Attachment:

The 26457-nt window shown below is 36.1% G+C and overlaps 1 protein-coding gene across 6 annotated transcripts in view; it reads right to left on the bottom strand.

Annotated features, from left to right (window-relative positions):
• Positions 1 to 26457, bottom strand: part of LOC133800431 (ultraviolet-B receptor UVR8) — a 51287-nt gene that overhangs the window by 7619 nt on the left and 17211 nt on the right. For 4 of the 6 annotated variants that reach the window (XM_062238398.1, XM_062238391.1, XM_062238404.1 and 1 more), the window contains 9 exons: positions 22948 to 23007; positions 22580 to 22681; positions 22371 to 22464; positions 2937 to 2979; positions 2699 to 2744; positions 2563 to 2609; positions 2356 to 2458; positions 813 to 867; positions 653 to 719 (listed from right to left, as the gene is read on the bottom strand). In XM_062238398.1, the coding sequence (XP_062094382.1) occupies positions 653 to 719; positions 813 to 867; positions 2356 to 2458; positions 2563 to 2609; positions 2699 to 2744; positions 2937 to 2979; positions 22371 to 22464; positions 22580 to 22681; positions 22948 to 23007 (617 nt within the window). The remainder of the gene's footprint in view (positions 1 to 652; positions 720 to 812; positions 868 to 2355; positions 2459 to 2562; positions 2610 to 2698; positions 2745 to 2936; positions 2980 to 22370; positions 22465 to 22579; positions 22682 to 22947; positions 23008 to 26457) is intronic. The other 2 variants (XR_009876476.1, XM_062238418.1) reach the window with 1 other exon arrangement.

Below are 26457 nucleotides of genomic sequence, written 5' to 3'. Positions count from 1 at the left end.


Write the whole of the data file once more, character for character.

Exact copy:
The 26457-nt window shown below is 36.1% G+C and overlaps 1 protein-coding gene across 6 annotated transcripts in view; it reads right to left on the bottom strand.

Annotated features, from left to right (window-relative positions):
• Positions 1 to 26457, bottom strand: part of LOC133800431 (ultraviolet-B receptor UVR8) — a 51287-nt gene that overhangs the window by 7619 nt on the left and 17211 nt on the right. For 4 of the 6 annotated variants that reach the window (XM_062238398.1, XM_062238391.1, XM_062238404.1 and 1 more), the window contains 9 exons: positions 22948 to 23007; positions 22580 to 22681; positions 22371 to 22464; positions 2937 to 2979; positions 2699 to 2744; positions 2563 to 2609; positions 2356 to 2458; positions 813 to 867; positions 653 to 719 (listed from right to left, as the gene is read on the bottom strand). In XM_062238398.1, the coding sequence (XP_062094382.1) occupies positions 653 to 719; positions 813 to 867; positions 2356 to 2458; positions 2563 to 2609; positions 2699 to 2744; positions 2937 to 2979; positions 22371 to 22464; positions 22580 to 22681; positions 22948 to 23007 (617 nt within the window). The remainder of the gene's footprint in view (positions 1 to 652; positions 720 to 812; positions 868 to 2355; positions 2459 to 2562; positions 2610 to 2698; positions 2745 to 2936; positions 2980 to 22370; positions 22465 to 22579; positions 22682 to 22947; positions 23008 to 26457) is intronic. The other 2 variants (XR_009876476.1, XM_062238418.1) reach the window with 1 other exon arrangement.

Below are 26457 nucleotides of genomic sequence, written 5' to 3'. Positions count from 1 at the left end.